Egger has released two albums prior to her current one, but “Where Your Heart Is” is the most heavily promoted of them all, but it’s still a home-grown production.  Egger chose to work on the album cover with her mother and a close friend. The three ladies have been the main contributors to the album’s creative work.

Egger fancies writing about the lost loves in her life. Conveniently, Egger was able to compose her entire album based off relationships with two former flames. She has a special connection to one song in particular.

“I think ‘Warrior’ is one of my only happy songs,” Egger said. “It’s one of those super empowering songs about how you’re in love with somebody and with that person you can face anything. I got a lot of sad, frustrated songs and it’s weird cause sometimes the ones with the happiest lyrics will sound super sad and vise versa.”

Things have mostly worked out, but that’s not to say it has all been easy for her.

“I’ve lost a lot of friends along the way,” Egger said. “People never quite understand what I’m doing. You lose a lot of people along the way. In my head I’ve been an adult for a while just because I’ve been working for so long, I never really felt like a kid.”

She’s assumed a mature role so early in life. It could weigh her down, but Egger has never felt sorry for herself. She currently works in a performing arts center- she teaches young children how to play the guitar.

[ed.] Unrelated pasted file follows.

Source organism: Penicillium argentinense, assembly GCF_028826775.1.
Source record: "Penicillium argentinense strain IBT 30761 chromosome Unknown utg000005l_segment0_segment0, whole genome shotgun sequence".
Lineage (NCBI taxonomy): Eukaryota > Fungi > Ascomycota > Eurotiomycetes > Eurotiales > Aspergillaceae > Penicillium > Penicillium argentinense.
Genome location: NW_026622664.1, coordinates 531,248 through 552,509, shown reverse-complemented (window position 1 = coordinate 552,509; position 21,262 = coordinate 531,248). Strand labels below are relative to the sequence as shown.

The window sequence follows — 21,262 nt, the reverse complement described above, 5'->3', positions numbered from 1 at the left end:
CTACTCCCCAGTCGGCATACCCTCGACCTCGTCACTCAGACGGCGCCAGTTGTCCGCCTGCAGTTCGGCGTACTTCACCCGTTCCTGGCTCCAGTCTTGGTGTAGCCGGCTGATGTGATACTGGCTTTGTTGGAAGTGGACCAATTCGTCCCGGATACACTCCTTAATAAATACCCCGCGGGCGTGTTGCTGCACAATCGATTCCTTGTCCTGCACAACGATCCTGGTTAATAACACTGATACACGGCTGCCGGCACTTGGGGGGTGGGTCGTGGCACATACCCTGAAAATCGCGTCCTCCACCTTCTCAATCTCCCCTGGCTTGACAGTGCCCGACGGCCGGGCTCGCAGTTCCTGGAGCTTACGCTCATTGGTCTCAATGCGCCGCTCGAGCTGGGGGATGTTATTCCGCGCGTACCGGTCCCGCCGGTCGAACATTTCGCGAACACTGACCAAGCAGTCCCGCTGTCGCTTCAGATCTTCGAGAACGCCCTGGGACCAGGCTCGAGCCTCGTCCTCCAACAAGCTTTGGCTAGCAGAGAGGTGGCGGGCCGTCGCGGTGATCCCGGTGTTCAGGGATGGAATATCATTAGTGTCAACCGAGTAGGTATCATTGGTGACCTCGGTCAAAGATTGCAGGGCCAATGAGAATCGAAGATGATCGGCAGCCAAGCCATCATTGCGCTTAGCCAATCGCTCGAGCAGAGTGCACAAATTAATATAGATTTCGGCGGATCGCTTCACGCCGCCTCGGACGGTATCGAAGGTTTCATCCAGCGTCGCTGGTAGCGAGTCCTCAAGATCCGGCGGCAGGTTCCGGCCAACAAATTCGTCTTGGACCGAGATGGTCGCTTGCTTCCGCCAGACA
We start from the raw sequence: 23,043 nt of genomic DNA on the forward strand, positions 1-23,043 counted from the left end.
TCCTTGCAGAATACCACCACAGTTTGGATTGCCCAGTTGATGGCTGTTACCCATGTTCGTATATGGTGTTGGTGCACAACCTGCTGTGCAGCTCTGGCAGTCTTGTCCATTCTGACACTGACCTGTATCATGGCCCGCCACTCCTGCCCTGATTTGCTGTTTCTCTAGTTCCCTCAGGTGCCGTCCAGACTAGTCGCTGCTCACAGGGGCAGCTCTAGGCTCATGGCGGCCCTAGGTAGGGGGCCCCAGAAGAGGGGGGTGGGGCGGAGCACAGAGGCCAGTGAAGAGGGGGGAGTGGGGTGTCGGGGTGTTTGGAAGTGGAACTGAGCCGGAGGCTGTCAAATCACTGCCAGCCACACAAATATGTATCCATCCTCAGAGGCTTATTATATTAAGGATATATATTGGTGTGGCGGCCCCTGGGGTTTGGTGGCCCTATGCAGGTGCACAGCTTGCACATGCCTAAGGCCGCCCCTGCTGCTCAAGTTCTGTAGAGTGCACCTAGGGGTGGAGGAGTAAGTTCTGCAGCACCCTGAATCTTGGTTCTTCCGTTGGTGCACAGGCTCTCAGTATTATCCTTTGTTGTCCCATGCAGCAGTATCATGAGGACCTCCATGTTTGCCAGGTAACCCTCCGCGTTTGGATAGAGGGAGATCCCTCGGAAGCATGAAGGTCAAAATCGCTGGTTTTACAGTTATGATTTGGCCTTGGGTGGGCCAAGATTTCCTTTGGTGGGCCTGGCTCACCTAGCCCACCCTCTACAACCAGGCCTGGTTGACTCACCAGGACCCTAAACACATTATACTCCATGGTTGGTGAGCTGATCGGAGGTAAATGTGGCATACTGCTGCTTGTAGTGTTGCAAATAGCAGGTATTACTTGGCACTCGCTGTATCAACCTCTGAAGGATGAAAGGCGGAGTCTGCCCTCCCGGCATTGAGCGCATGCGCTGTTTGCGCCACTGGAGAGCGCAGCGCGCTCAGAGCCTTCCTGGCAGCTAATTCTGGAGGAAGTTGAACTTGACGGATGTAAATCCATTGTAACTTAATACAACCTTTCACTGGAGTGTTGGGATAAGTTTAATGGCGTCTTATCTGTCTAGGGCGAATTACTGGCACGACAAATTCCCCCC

A recent high school graduate, Egger plans to put off college to pursue her dream. And she’s certain – you won’t see her on next season’s “American Idol.”

“I don’t think when music comes from the heart, I just don’t think that you should compete over something like that,” said Egger. “It’s just not my thing.”

It isn’t fun for anyone being told what to do. Professionally, Egger has had to encounter her fair share of gems throughout her musical journey.

“Sometimes when you work with singers, they can be divas. I’ve had a few experiences where they’re telling me how to play guitar and I wasn’t too happy about that,” said Egger. “Me being younger, they don’t wanna pay you as much and I just get ripped off a lot and [have gotten] treated really badly.”

Almost awkwardly charming and animated, Egger uses her signature “thumbs-up” and “jazz hands” to emphasize points. Despite her quirky yet timid nature, she thinks nothing of people who don’t have her best interest at heart.

“I don’t take crap, man. I always see it coming and I just don’t let it happen. You gotta be super alert with those kinds of things,” said Egger.

With a new band and album to add to her ever-growing resume, Egger has her goals set high for the future. Within the next few years, she would like to go on tour, meet more people in the music industry and “just play.”

While other people her age have just started to grasp a sense of who they are, Michi Egger has always known that music is her ultimate refuge.

“There is no backup plan. This is what I’ve been doing my whole life. I’m gonna get there,” Egger affirms. “I’m on my way.”

Photo by Alan Hawkins